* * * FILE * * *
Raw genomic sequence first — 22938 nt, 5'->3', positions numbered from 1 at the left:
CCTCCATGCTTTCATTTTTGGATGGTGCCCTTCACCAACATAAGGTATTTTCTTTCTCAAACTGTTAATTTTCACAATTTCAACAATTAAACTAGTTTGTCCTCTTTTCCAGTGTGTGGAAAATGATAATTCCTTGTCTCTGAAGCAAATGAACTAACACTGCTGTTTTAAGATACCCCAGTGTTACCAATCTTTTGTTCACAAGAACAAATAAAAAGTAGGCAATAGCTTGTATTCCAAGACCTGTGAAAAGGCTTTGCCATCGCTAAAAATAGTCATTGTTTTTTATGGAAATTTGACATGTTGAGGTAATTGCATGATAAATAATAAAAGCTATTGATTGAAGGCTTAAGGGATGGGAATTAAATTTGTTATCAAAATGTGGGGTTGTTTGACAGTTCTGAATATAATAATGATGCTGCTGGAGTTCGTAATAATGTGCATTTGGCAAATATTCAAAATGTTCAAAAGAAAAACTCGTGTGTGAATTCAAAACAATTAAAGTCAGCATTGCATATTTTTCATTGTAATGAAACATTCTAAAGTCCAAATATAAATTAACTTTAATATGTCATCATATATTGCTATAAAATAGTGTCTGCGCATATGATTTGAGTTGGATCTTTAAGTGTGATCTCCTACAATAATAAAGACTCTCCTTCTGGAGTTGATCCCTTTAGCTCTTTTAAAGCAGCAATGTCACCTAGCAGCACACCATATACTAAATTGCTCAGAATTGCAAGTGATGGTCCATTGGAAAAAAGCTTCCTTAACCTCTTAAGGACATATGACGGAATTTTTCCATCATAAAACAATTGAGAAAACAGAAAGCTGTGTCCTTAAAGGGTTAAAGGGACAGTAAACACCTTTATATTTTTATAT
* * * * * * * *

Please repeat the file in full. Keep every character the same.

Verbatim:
Raw genomic sequence first — 22938 nt, 5'->3', positions numbered from 1 at the left:
CCTCCATGCTTTCATTTTTGGATGGTGCCCTTCACCAACATAAGGTATTTTCTTTCTCAAACTGTTAATTTTCACAATTTCAACAATTAAACTAGTTTGTCCTCTTTTCCAGTGTGTGGAAAATGATAATTCCTTGTCTCTGAAGCAAATGAACTAACACTGCTGTTTTAAGATACCCCAGTGTTACCAATCTTTTGTTCACAAGAACAAATAAAAAGTAGGCAATAGCTTGTATTCCAAGACCTGTGAAAAGGCTTTGCCATCGCTAAAAATAGTCATTGTTTTTTATGGAAATTTGACATGTTGAGGTAATTGCATGATAAATAATAAAAGCTATTGATTGAAGGCTTAAGGGATGGGAATTAAATTTGTTATCAAAATGTGGGGTTGTTTGACAGTTCTGAATATAATAATGATGCTGCTGGAGTTCGTAATAATGTGCATTTGGCAAATATTCAAAATGTTCAAAAGAAAAACTCGTGTGTGAATTCAAAACAATTAAAGTCAGCATTGCATATTTTTCATTGTAATGAAACATTCTAAAGTCCAAATATAAATTAACTTTAATATGTCATCATATATTGCTATAAAATAGTGTCTGCGCATATGATTTGAGTTGGATCTTTAAGTGTGATCTCCTACAATAATAAAGACTCTCCTTCTGGAGTTGATCCCTTTAGCTCTTTTAAAGCAGCAATGTCACCTAGCAGCACACCATATACTAAATTGCTCAGAATTGCAAGTGATGGTCCATTGGAAAAAAGCTTCCTTAACCTCTTAAGGACATATGACGGAATTTTTCCATCATAAAACAATTGAGAAAACAGAAAGCTGTGTCCTTAAAGGGTTAAAGGGACAGTAAACACCTTTATATTTTTATAT